Affecting Factors on Risk-Adjusted Efficiency in Taiwan's Banking Industry
Chang, Ta-Cheng, Chiu, Yung-Ho, Contemporary Economic Policy
Financial liberalization has been adopted by most countries as their financial policy. However, various risks arise from financial liberalization, which present a challenge to financial institutions and supervising sectors. The Basle Committee on Banking Supervision announced its Amendment to the Capital Accord to Incorporate Market Risks in 1996 and 2001, allowing financial institutions to develop internal models to value the market risk of securities. This will be enforced in Taiwan by implementing the capital adequacy requirement by 2006. Facing competitive pressure and international regulations from the Basle Committee on Banking Supervision within the banking industry, it is important to evaluate the bank efficiency index and efficiency effect incorporating account risk. It is also very meaningful to investigate factors influencing the efficiency of Taiwan banks.
Bank efficiency research is abundant. There are two major streams in this research, parametric programming and nonparametric programming. In parametric programming, Bell and Murphy (1976), Ferrier and Lovell (1990), Berger and Humphrey (1991), McAllister and McManus (1993), and Beard et al. (1991, 1997) focus on estimating functional characteristics and economies of scale and scope while evaluating bank performance. However, Elyasiani et al. (1994), Favero and Papi (1995), and DeYoung and Hasan (1998) change their focus from a one-stage to a two-stage approach in analyzing efficiency effects. In the nonparametric programming approach, most researchers use the data envelopment analysis (DEA) to discuss total productivity and efficiency of banks, such as Aly et al. (1990), Grabowski et al. (1993), Favero and Papi (1995), and Fukuyama et al. (1999). Ferrier and Lovell (1990), Bhattacharyya et al. (1997), and Huang and Wang (2000) examine bank technical efficiency by comparing the parametric and nonparametric programming approaches.
Researchers have recently focused on the relationship between bank efficiency and risk when studying a bank's efficiency. There are two issues of bank efficiency and risks. One treats risk as exogenous so as to analyze efficiency effects, such as Cebenoyan et al. (1993), Elyasiani et al. (1994), Berger and DeYoung (1997), and Chang (1999), who analyze a bank's efficiency effects in terms of the bank incorporating risk effects, including nonper-forming loans (NPLs), allowance for loan losses, and risky assets. Results from these research studies show that the efficiency level is significantly correlated with risk indicators.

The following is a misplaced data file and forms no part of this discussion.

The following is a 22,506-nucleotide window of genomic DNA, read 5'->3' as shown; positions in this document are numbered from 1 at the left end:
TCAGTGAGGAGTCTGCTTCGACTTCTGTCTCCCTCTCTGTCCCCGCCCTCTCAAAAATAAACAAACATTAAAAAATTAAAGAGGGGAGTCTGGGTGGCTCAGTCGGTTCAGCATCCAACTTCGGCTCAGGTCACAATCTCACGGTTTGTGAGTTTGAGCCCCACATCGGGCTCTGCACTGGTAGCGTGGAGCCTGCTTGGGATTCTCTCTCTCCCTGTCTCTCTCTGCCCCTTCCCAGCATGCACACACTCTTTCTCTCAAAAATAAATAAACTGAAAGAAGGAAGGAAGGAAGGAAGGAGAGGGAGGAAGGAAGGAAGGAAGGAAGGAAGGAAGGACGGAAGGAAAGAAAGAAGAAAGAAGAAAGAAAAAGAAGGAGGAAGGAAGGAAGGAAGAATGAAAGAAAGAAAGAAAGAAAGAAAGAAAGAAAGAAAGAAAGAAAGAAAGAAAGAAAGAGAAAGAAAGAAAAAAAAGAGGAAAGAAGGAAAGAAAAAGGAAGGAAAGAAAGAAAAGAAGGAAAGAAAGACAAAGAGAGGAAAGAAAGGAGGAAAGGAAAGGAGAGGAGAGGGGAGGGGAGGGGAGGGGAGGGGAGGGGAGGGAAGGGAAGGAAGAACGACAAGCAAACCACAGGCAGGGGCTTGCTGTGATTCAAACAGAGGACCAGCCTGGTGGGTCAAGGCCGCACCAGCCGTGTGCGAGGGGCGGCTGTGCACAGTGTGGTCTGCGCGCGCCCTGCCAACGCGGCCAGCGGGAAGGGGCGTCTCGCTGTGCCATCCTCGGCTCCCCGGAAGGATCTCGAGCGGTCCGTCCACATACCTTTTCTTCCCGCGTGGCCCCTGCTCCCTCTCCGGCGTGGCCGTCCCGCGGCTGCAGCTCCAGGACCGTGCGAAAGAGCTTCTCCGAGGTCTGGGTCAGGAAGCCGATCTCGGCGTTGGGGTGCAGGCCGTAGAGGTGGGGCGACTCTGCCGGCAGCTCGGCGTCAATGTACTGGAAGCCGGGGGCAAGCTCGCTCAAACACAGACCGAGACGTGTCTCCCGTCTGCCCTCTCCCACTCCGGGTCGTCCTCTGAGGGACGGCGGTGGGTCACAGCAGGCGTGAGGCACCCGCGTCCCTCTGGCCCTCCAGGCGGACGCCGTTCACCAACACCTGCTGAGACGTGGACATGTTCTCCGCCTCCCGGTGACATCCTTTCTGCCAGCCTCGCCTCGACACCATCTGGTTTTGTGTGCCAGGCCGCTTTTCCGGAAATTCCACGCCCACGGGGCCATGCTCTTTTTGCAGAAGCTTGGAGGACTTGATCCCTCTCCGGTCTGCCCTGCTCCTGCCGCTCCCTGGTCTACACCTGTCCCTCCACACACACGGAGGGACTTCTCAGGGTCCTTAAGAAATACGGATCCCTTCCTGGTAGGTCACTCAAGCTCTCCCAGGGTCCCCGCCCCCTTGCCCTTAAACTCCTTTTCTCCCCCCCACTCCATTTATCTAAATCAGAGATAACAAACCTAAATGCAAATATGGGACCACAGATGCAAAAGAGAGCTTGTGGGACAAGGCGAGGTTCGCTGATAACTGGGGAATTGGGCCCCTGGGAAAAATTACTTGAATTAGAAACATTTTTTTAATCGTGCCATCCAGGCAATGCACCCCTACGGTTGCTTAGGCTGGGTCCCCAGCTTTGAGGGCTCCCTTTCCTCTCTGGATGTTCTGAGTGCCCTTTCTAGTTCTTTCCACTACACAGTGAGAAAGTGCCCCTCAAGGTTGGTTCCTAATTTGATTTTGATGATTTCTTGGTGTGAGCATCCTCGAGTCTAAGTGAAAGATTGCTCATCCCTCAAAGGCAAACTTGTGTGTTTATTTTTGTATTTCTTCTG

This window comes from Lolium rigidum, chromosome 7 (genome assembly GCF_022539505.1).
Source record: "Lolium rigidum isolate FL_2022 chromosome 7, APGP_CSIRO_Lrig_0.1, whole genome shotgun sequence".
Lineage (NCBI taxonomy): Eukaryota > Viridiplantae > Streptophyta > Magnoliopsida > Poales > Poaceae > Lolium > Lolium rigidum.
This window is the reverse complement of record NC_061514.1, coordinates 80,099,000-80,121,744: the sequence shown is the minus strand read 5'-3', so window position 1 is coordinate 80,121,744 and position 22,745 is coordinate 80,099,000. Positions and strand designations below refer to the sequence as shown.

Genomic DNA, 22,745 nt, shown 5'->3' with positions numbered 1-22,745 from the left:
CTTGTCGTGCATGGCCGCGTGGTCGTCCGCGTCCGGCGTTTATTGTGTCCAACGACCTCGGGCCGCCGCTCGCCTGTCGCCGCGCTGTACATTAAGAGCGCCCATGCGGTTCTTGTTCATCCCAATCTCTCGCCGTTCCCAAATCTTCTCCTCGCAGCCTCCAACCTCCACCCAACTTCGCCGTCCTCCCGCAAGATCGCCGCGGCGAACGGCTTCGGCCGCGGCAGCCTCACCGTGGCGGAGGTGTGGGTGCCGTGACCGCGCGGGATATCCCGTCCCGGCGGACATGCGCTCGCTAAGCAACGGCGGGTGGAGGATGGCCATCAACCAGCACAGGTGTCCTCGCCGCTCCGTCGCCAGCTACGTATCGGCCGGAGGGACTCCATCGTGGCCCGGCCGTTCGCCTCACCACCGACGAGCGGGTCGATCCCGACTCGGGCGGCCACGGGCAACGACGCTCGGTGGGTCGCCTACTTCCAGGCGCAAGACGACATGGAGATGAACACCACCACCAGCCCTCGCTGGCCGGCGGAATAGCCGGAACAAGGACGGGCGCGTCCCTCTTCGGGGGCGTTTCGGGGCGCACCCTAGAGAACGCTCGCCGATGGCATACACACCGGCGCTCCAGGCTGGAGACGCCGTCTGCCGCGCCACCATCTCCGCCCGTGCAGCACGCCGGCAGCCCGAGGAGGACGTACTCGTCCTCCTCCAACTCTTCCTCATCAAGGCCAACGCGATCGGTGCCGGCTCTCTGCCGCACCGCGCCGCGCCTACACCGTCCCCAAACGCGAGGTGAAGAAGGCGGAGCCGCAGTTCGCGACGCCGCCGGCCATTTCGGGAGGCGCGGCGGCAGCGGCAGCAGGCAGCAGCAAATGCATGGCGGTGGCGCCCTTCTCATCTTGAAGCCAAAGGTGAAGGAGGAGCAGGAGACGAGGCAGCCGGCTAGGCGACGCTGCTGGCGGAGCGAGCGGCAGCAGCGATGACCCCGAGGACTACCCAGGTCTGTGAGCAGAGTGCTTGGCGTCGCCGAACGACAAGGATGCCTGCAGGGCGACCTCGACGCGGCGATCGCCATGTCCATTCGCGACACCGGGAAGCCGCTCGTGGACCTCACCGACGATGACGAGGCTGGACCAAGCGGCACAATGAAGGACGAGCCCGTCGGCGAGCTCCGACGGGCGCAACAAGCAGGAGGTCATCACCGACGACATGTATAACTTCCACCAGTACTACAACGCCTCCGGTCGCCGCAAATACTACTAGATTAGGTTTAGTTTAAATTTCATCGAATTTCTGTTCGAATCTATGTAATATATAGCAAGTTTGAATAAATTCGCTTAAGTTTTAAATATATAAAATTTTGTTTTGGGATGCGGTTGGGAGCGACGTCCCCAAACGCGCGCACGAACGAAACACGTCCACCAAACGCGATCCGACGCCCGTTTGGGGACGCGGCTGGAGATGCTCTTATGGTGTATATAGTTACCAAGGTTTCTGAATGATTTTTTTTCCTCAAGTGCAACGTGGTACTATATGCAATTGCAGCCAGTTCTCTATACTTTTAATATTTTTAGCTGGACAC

Another way is to implement risk indicators into the production process. Mester (1996) uses the stochastic econometric cost frontier approach to account for quality and default of bank output on bank efficiency in the Third Federal Reserve District. Mester identifies that banks in the United States operate at cost-efficient output levels. Hughes (1999) shows the importance of incorporating endogenous risk into the production analysis and measures bank profit efficiency and scale economies in U.S. commercial banking by incorporating risk and financial structure in the model. Altunbas et al. (2000) use data on Japanese banking from 1993 to 1996 to test the impact of risk and quality factors on bank cost using the stochastic cost frontier methodology. They find that optimal bank size is considerably smaller when risk and quality factors are taken into account. Hughes et al. (2001) explore how to incorporate bank capital structure and risk taking into production models by using 1994 U.S. data to search for bank efficiency scales. They find that the level of financial capital and the risk-taking have significant influences on scale efficiency estimates.
Based on these findings, most research studies on bank efficiency have primarily focused on economies of scale and scope, total productivity, and bank efficiency by comparing the parametric and nonparametric programming approaches and efficiency effect, but the interrelationship between risk and efficiency has received little attention in banking literature. …